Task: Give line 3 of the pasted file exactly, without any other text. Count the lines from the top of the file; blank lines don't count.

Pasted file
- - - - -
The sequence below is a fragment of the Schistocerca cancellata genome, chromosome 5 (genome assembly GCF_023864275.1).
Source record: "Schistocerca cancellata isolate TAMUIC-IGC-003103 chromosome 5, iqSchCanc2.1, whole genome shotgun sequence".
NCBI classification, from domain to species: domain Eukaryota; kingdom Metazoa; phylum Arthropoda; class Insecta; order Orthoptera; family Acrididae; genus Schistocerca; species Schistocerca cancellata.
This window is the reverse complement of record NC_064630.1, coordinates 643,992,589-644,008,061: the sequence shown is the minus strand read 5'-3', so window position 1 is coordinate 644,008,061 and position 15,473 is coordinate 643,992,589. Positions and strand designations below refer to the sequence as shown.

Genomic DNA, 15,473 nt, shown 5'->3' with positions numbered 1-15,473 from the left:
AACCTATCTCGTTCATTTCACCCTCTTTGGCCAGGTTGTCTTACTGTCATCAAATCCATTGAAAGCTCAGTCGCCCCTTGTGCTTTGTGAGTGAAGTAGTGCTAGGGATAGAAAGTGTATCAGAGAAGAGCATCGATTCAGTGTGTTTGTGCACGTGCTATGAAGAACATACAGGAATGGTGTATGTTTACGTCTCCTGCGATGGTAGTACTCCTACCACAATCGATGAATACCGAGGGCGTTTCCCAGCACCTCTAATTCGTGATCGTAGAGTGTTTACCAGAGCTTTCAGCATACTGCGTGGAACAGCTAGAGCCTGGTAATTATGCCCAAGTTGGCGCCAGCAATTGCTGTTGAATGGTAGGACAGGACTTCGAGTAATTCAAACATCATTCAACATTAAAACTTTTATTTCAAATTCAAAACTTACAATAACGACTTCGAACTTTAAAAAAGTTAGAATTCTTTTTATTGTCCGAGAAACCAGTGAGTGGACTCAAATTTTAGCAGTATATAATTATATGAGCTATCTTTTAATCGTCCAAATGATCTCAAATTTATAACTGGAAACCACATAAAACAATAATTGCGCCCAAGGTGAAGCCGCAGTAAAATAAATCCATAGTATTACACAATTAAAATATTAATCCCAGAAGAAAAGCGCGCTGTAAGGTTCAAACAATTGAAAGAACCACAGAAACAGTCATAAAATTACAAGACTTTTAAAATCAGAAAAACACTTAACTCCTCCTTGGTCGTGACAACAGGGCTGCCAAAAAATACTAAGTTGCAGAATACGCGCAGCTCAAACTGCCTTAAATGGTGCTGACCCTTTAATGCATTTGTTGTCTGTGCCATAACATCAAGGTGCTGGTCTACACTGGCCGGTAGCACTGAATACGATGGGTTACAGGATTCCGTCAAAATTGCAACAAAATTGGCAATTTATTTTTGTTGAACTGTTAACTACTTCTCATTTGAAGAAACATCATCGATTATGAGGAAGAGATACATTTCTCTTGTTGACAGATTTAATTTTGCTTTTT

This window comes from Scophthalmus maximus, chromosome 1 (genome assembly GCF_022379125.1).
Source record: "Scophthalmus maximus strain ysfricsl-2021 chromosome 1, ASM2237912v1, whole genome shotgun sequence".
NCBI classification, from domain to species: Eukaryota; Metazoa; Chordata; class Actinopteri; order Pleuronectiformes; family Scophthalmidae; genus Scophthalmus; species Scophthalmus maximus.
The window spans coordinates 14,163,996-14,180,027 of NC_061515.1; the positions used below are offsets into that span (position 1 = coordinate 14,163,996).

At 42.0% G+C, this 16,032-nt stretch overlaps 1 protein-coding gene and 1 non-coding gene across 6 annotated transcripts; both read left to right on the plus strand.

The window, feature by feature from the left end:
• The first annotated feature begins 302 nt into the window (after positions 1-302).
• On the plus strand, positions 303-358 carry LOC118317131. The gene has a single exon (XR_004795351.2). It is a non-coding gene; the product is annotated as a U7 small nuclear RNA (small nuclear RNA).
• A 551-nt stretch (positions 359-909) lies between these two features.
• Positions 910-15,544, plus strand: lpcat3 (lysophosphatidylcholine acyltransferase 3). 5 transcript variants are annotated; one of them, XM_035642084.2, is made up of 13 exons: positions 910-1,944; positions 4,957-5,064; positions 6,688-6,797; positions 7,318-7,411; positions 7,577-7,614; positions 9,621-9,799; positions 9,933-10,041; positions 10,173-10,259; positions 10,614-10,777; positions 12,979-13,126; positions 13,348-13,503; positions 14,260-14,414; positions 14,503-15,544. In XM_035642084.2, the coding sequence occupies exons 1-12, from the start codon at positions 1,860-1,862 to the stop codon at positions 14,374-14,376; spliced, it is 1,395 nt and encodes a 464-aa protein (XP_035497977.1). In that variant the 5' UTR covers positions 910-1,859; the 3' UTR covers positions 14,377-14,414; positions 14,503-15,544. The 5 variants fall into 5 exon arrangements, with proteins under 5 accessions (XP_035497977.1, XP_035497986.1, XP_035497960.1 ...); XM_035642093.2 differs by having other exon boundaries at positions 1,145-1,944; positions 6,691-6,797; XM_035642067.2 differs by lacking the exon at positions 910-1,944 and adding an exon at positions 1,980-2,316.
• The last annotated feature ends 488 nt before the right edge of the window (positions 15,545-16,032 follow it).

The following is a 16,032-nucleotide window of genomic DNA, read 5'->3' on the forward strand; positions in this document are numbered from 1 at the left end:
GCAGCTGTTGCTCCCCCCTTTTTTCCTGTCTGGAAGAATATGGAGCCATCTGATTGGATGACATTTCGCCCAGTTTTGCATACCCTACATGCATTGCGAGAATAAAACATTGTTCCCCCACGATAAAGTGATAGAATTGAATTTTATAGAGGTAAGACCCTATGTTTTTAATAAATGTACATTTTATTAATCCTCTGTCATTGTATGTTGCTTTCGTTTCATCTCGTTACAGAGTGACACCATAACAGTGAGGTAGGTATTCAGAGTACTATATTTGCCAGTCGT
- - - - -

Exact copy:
NCBI classification, from domain to species: domain Eukaryota; kingdom Metazoa; phylum Arthropoda; class Insecta; order Orthoptera; family Acrididae; genus Schistocerca; species Schistocerca cancellata.